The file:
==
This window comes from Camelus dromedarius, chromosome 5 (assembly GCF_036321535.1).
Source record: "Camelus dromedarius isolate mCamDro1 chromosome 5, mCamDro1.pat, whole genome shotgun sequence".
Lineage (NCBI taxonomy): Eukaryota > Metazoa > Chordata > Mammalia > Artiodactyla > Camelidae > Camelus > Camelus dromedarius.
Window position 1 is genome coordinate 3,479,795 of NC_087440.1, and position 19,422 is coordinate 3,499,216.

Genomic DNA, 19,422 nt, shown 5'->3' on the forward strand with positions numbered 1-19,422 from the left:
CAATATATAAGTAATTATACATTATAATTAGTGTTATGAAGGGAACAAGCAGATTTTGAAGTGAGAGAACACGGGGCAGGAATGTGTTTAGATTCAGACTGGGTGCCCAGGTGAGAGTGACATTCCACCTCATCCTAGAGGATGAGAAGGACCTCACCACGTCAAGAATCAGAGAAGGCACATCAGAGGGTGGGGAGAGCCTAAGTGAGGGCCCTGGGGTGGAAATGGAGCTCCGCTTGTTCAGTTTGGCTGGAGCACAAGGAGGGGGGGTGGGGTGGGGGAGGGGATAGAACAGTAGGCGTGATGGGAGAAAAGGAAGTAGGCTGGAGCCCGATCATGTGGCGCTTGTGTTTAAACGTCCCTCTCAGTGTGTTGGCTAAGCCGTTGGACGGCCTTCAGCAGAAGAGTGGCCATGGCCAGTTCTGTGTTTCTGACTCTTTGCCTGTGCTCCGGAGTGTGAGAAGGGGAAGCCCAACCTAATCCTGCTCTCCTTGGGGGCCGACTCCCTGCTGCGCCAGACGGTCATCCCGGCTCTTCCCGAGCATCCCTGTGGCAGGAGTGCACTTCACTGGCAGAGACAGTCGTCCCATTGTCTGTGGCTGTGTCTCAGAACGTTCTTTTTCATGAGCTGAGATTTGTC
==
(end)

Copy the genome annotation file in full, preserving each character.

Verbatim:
This window comes from Camelus dromedarius, chromosome 5 (assembly GCF_036321535.1).
Source record: "Camelus dromedarius isolate mCamDro1 chromosome 5, mCamDro1.pat, whole genome shotgun sequence".
Lineage (NCBI taxonomy): Eukaryota > Metazoa > Chordata > Mammalia > Artiodactyla > Camelidae > Camelus > Camelus dromedarius.
Window position 1 is genome coordinate 3,479,795 of NC_087440.1, and position 19,422 is coordinate 3,499,216.

Genomic DNA, 19,422 nt, shown 5'->3' on the forward strand with positions numbered 1-19,422 from the left:
CAATATATAAGTAATTATACATTATAATTAGTGTTATGAAGGGAACAAGCAGATTTTGAAGTGAGAGAACACGGGGCAGGAATGTGTTTAGATTCAGACTGGGTGCCCAGGTGAGAGTGACATTCCACCTCATCCTAGAGGATGAGAAGGACCTCACCACGTCAAGAATCAGAGAAGGCACATCAGAGGGTGGGGAGAGCCTAAGTGAGGGCCCTGGGGTGGAAATGGAGCTCCGCTTGTTCAGTTTGGCTGGAGCACAAGGAGGGGGGGTGGGGTGGGGGAGGGGATAGAACAGTAGGCGTGATGGGAGAAAAGGAAGTAGGCTGGAGCCCGATCATGTGGCGCTTGTGTTTAAACGTCCCTCTCAGTGTGTTGGCTAAGCCGTTGGACGGCCTTCAGCAGAAGAGTGGCCATGGCCAGTTCTGTGTTTCTGACTCTTTGCCTGTGCTCCGGAGTGTGAGAAGGGGAAGCCCAACCTAATCCTGCTCTCCTTGGGGGCCGACTCCCTGCTGCGCCAGACGGTCATCCCGGCTCTTCCCGAGCATCCCTGTGGCAGGAGTGCACTTCACTGGCAGAGACAGTCGTCCCATTGTCTGTGGCTGTGTCTCAGAACGTTCTTTTTCATGAGCTGAGATTTGTC